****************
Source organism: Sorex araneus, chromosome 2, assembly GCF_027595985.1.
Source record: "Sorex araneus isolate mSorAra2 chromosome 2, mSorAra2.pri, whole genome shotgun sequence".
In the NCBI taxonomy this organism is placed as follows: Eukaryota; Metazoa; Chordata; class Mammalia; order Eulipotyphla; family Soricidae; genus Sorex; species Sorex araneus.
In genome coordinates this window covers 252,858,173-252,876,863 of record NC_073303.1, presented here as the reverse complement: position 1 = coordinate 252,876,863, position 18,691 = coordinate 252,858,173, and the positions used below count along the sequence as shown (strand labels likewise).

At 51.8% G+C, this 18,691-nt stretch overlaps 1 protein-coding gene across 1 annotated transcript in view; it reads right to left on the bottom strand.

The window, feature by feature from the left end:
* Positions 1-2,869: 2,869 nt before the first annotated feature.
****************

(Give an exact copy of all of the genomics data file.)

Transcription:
Source organism: Sorex araneus, chromosome 2, assembly GCF_027595985.1.
Source record: "Sorex araneus isolate mSorAra2 chromosome 2, mSorAra2.pri, whole genome shotgun sequence".
In the NCBI taxonomy this organism is placed as follows: Eukaryota; Metazoa; Chordata; class Mammalia; order Eulipotyphla; family Soricidae; genus Sorex; species Sorex araneus.
In genome coordinates this window covers 252,858,173-252,876,863 of record NC_073303.1, presented here as the reverse complement: position 1 = coordinate 252,876,863, position 18,691 = coordinate 252,858,173, and the positions used below count along the sequence as shown (strand labels likewise).

At 51.8% G+C, this 18,691-nt stretch overlaps 1 protein-coding gene across 1 annotated transcript in view; it reads right to left on the bottom strand.

The window, feature by feature from the left end:
* Positions 1-2,869: 2,869 nt before the first annotated feature.